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A drone was flown deliberately within 20 feet of a light aircraft, its pilot has claimed.

It happened as the PA-31 twin-engined plane was coming in to land at RAF Northolt in west London on 11 June.

The pilot "lost sight of" the drone under his plane's nose, a report from the UK Airprox Board (UKAB) said.

It was "identified as a small white drone of the lightweight hobbyist type", the report added, and it passed about 20 feet below the aircraft.

The small, remote-controlled device "passed close to his right wing and was possibly launched from a park".

The pilot had "no doubt that it was being deliberately flown under the flight path in an attempt to collide with an aircraft".

Image: A drone could damage a plane's windscreen. File pic

An airprox is a situation in which two aircraft get close enough to compromise safety.

There were six near misses between drones and aircraft in 2014 – rising to 93 last year.

Research has found that a drone weighing 2kg could critically damage an airliner's windscreen, while a lighter one weighing 400 grams could smash a helicopter windscreen.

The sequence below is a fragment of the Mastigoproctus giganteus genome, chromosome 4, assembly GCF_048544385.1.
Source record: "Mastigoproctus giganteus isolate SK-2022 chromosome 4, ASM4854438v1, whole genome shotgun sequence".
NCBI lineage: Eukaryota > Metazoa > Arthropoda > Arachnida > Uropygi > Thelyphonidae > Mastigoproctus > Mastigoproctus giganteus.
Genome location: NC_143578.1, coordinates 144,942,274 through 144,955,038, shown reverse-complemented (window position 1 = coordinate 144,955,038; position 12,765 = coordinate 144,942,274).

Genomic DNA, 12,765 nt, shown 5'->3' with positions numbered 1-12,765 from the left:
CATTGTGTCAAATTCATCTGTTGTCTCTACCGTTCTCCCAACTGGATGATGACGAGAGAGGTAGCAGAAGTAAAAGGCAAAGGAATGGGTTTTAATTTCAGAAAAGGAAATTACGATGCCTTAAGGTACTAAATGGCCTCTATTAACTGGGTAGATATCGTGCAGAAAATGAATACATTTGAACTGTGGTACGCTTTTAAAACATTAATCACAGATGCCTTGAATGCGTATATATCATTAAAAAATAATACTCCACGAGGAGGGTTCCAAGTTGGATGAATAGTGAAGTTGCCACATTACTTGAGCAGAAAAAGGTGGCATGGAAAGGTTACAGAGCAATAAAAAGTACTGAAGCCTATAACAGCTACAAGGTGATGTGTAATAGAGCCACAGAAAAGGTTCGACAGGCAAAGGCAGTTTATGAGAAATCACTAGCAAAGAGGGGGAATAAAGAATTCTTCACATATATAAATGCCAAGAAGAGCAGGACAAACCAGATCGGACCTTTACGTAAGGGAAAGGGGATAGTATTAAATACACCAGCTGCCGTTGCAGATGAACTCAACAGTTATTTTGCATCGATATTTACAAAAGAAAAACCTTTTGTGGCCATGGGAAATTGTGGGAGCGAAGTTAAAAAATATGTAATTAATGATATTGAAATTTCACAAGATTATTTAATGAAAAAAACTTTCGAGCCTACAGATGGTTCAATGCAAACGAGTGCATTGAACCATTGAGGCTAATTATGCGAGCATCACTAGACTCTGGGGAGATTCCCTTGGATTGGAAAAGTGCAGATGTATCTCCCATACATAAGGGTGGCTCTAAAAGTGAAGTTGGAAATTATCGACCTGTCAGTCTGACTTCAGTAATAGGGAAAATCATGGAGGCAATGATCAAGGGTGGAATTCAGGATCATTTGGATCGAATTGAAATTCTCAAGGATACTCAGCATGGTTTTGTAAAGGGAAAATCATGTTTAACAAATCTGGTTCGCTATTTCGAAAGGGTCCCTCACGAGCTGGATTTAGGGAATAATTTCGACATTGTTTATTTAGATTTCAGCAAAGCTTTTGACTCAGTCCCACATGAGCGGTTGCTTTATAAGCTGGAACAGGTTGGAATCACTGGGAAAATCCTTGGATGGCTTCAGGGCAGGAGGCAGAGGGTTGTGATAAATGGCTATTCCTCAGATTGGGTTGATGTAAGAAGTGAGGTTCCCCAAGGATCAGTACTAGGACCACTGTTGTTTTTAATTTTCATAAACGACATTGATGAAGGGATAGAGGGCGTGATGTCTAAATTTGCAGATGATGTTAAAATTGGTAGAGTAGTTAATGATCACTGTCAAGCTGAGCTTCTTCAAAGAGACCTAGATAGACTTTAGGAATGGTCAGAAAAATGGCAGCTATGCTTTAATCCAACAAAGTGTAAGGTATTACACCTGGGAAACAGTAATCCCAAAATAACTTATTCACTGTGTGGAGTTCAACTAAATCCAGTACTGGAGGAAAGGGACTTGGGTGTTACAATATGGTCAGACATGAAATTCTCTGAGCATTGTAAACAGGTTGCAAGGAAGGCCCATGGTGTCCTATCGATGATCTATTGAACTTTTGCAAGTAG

The incident in Northolt posed the most serious degree of risk, UKAB said.

Police could get the power to issue on-the-spot fines of up to £300 for the misuse of drones, as well as the power to seize them, under proposals being considered by the Department for Transport.

It is also considering banning children from owning drones weighing at least 250 grams.

Drones are already banned from flying above 400 feet, and within 0.6 miles (1km) of airport boundaries.

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Anyone breaching those rules faces fines of up to £2,500.

They could also be charged with recklessly or negligently acting in a manner likely to endanger an aircraft or any person in an aircraft, carrying a maximum sentence of five years in prison.

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